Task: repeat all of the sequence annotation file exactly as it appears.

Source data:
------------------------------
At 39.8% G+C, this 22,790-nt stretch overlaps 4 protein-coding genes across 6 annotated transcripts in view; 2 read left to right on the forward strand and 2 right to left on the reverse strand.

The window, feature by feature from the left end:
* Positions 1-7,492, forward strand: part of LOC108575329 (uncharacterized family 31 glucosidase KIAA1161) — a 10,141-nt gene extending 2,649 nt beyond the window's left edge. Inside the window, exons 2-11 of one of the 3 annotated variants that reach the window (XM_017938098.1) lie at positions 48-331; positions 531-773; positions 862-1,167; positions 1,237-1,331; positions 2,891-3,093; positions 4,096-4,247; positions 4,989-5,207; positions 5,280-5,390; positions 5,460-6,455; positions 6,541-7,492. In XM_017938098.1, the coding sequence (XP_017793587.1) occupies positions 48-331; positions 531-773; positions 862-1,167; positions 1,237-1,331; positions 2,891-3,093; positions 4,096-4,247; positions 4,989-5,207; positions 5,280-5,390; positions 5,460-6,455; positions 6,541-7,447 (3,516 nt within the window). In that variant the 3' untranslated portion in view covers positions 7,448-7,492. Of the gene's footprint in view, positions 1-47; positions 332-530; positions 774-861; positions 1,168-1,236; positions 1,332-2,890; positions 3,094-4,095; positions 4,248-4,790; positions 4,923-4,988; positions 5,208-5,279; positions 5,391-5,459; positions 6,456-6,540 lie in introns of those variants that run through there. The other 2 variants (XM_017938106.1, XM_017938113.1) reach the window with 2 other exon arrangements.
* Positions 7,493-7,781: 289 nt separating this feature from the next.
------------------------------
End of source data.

At 39.8% G+C, this 22,790-nt stretch overlaps 4 protein-coding genes across 6 annotated transcripts in view; 2 read left to right on the forward strand and 2 right to left on the reverse strand.

The window, feature by feature from the left end:
* Positions 1-7,492, forward strand: part of LOC108575329 (uncharacterized family 31 glucosidase KIAA1161) — a 10,141-nt gene extending 2,649 nt beyond the window's left edge. Inside the window, exons 2-11 of one of the 3 annotated variants that reach the window (XM_017938098.1) lie at positions 48-331; positions 531-773; positions 862-1,167; positions 1,237-1,331; positions 2,891-3,093; positions 4,096-4,247; positions 4,989-5,207; positions 5,280-5,390; positions 5,460-6,455; positions 6,541-7,492. In XM_017938098.1, the coding sequence (XP_017793587.1) occupies positions 48-331; positions 531-773; positions 862-1,167; positions 1,237-1,331; positions 2,891-3,093; positions 4,096-4,247; positions 4,989-5,207; positions 5,280-5,390; positions 5,460-6,455; positions 6,541-7,447 (3,516 nt within the window). In that variant the 3' untranslated portion in view covers positions 7,448-7,492. Of the gene's footprint in view, positions 1-47; positions 332-530; positions 774-861; positions 1,168-1,236; positions 1,332-2,890; positions 3,094-4,095; positions 4,248-4,790; positions 4,923-4,988; positions 5,208-5,279; positions 5,391-5,459; positions 6,456-6,540 lie in introns of those variants that run through there. The other 2 variants (XM_017938106.1, XM_017938113.1) reach the window with 2 other exon arrangements.
* Positions 7,493-7,781: 289 nt separating this feature from the next.